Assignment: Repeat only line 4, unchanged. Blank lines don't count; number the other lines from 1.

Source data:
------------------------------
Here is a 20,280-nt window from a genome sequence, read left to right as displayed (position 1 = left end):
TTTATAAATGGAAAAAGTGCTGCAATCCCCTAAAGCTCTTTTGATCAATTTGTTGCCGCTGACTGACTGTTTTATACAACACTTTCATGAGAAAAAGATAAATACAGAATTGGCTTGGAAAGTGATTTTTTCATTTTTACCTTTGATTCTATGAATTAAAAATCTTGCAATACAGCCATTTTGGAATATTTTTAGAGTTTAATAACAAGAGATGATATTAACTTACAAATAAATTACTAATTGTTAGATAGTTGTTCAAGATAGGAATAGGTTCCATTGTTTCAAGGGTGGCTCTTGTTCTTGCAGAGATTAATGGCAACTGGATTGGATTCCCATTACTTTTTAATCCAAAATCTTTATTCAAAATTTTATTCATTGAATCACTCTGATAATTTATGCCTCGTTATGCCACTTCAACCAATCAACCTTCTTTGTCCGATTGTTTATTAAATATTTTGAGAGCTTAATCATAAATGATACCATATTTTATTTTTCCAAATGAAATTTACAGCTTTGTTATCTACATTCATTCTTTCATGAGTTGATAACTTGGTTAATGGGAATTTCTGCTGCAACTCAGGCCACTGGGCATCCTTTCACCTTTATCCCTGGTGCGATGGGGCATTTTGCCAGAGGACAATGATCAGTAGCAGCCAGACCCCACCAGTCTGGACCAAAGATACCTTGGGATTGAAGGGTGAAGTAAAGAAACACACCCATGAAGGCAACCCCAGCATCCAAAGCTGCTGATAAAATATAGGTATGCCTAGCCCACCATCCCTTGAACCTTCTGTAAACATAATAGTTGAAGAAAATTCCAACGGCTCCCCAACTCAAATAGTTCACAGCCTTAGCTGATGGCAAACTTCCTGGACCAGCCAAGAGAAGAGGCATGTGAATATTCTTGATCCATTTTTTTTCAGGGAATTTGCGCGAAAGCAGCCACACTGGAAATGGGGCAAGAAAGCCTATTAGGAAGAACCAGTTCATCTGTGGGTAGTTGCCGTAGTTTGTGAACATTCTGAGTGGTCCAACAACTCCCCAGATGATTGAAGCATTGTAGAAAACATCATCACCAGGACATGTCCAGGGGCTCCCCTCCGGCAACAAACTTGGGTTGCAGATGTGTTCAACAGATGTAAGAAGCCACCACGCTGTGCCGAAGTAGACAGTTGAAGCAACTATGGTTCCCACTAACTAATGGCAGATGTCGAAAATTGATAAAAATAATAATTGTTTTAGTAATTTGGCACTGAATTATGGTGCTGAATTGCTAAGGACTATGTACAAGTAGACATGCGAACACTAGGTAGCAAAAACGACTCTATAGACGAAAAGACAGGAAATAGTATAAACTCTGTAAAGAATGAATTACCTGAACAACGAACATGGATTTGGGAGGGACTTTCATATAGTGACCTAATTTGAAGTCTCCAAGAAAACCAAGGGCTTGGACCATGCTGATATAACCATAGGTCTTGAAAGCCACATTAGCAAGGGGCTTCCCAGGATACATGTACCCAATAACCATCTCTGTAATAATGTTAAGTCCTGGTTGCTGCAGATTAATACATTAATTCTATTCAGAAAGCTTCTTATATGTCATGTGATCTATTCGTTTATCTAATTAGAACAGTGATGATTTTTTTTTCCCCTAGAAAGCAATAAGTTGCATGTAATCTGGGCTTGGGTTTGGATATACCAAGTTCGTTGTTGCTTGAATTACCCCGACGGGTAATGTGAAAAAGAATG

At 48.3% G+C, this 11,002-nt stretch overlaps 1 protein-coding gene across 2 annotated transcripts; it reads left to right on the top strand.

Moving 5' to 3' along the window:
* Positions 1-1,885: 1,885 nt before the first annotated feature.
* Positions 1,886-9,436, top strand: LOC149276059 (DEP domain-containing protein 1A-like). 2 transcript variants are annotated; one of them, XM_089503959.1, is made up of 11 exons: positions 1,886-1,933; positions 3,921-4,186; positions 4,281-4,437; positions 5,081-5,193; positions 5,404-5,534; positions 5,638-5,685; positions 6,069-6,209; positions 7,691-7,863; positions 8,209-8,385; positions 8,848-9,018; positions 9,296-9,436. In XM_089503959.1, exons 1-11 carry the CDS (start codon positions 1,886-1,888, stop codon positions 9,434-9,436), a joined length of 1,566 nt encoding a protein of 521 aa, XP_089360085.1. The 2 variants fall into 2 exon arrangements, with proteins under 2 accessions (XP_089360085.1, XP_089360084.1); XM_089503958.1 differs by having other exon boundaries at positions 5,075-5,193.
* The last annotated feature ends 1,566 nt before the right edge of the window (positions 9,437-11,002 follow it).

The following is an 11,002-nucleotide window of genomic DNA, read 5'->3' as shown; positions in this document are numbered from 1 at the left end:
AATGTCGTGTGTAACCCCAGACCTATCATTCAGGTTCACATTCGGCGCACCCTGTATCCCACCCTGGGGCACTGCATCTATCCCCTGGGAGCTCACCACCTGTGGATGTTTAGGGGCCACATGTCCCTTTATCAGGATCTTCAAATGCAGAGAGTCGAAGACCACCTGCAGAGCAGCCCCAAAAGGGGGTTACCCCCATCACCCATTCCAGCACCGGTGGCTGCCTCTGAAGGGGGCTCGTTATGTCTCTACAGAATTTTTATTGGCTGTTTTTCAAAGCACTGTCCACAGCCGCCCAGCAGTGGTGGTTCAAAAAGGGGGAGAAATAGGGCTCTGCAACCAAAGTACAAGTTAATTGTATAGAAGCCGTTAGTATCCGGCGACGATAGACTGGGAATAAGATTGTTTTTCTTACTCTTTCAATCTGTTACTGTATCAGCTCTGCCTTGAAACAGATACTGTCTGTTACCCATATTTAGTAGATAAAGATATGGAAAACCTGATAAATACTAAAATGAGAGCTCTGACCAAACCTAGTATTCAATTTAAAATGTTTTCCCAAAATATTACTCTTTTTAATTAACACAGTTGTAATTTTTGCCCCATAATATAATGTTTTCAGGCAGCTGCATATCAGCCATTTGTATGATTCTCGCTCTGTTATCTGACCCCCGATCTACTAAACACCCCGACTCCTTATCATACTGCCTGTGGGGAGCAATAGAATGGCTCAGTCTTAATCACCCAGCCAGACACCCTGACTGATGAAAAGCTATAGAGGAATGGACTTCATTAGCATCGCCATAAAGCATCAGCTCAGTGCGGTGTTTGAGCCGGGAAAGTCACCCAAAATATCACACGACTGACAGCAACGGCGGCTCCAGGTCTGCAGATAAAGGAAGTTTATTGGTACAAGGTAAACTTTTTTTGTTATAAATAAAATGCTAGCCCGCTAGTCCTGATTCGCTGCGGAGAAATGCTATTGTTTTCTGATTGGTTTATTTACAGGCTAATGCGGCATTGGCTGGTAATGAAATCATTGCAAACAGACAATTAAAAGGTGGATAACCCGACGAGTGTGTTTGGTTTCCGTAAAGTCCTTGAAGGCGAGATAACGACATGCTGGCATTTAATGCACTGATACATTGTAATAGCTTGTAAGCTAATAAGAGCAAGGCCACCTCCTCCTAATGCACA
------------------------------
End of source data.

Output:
Moving 5' to 3' along the window: